Four of the 10 current teams within the National Women’s Soccer League have ousted their coaches this season. The coaches have been accused of verbal and emotional abuse, creating a toxic work environment for women, and in the case of one coach, sexually coercing two players. The league’s commissioner also stepped down this month.
The scandal is sprawling and complicated, but two men are getting the most attention.
Richie Burke, the former head coach of the Washington Spirit, allegedly verbally and emotionally abused three players who left the team.
“It ranged from cursing at the players, screaming at them in their faces. One player talked about having a panic attack on the field because he was screaming at her, and she started to cry when she got off, and he just kind of continued to scream. She said, ‘When he smells blood, he keeps going,’” says Molly Hensley-Clancy, sports investigative reporter for The Washington Post.
She continues, “There were also instances of racially insensitive comments. A Black player, Kaiya McCullough, told me that he used the N-word in her presence, although it wasn't directed at her. And there were sort of other racially-charged jokes that he made. So it really ran the gamut. It involved targeting certain players who were not starters, and really wearing them down to the point that they left the team.”
There’s good evidence that management knew this was going on, she adds, and some people within the Washington Spirit raised alarms about hiring him in the first place, and they said he was abusive to young players.
Burke was ultimately fired after an investigation by the league confirmed that he violated the league's harassment policy.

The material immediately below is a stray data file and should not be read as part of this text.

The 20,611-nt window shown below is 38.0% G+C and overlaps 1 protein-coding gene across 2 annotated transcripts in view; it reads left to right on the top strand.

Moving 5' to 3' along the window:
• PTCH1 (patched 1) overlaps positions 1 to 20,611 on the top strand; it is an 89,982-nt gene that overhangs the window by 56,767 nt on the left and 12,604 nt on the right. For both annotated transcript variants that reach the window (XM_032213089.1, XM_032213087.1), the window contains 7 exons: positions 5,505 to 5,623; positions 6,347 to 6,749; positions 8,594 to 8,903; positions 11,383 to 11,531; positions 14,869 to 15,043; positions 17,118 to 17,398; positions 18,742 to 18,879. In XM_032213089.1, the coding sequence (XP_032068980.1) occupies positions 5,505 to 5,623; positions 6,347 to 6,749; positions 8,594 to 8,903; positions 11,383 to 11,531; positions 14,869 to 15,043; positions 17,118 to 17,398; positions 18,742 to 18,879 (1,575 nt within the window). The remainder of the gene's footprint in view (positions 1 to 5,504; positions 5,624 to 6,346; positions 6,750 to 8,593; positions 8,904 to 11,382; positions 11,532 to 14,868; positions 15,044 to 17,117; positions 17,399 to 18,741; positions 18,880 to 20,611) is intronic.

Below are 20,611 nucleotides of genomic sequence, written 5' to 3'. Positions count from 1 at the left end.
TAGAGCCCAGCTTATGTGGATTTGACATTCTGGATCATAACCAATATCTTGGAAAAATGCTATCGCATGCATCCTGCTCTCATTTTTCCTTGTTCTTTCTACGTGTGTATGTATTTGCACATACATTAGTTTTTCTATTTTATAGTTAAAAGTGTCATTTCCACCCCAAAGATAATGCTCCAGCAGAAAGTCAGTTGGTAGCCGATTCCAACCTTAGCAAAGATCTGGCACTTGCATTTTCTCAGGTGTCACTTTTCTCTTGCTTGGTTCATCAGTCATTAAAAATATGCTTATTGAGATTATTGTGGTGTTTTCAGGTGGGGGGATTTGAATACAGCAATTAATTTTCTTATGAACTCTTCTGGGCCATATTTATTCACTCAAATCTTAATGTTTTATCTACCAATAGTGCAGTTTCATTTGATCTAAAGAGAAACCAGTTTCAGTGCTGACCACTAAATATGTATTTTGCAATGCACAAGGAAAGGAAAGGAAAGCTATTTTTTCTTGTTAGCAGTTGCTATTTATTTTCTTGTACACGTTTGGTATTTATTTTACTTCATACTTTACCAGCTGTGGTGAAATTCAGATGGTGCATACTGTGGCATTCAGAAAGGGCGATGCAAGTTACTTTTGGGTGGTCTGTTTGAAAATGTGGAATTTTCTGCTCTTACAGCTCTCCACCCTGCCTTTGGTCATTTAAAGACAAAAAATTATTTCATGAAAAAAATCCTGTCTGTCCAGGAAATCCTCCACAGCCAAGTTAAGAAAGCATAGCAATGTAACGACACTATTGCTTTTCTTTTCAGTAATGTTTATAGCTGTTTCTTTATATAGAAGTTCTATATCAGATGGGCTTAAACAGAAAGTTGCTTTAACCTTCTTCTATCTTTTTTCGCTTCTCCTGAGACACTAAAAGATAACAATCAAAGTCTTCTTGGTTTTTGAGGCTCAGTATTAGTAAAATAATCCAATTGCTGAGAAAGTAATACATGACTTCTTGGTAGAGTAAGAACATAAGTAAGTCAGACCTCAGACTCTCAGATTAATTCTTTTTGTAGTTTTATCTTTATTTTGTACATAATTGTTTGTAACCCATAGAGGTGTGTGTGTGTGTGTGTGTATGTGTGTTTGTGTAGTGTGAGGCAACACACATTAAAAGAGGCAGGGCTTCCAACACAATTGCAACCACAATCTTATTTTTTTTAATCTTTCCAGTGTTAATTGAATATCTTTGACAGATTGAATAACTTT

The culture within the Washington Spirit was misogynistic overall, Hensley-Clancy says. “Some women told me it was an old boys club. …
The team has lost 40% of its female employees just this season, including three of the five women who run its departments. It's seen a huge exodus of women from the team's front office, in addition to how players were treated.”
Also, Paul Riley, former coach of the North Carolina Courage, faces sexual assault and coercion allegations from two players, Sinead Farley and Mana Shim. “What they described was that Paul Riley, in one case, had coerced a player into having sex with him multiple times. Both players were queer or in relationships with women. And in both cases, he had made pretty homophobic comments to them that had kind of a sexual undercurrent to them. And in one incident they described, he forced them to kiss in front of him in order to avoid having to do … a conditioning exercise,” Hensley-Clancy explains.
The league’s commissioner at the time, Lisa Baird, said Riley was investigated and no action was taken against him — until The Athletic published its bombshell story and then he was fired, Hensley-Clancy says.
Baird has stepped down, and it’s uncertain who will replace her. “The big question here is: Who can they find to really take this league and make sure players are safe, make sure the league stays alive? Right now there's a committee of three women from different teams that is running it as they search for a new commissioner, and also overseeing these sprawling investigations that they have to do because they initially wouldn't investigate.”
She adds that partly why people are hearing mostly about Riley and Burke is that in the case of the two other coaches, Racing Louisville FC’s Christy Holly and OL Reign’s Farid Benstiti, they were fired quickly as soon as misconduct occurred.
In the National Women’s Soccer League, why do men fill the roles of coaches and top leadership? Hensley-Clancy says the league has a pipeline issue and not a lot of women coaches are out there. “It is this kind of self-perpetuating cycle where if the decision-makers are men at the beginning, there's not a lot of incentive to get more diverse voices.”
She adds that most of the decision-makers are white, and now players of color are coming out and saying the league needs not just gender diversity, but racial diversity.
The league is so young — only 10 years old — and that’s why there’s a culture of silence, Hensley-Clancy acknowledges. “[There’s] a fear that if you speak up, the league is going to go out of business, and it's not just you that loses your job, it could be everyone loses their job. That's terrifying.”
She says that right now, sponsors, owners, and investors are sticking around. “We'll see what happens. … Players are hoping that the league is in a different place than it may have been five years ago.”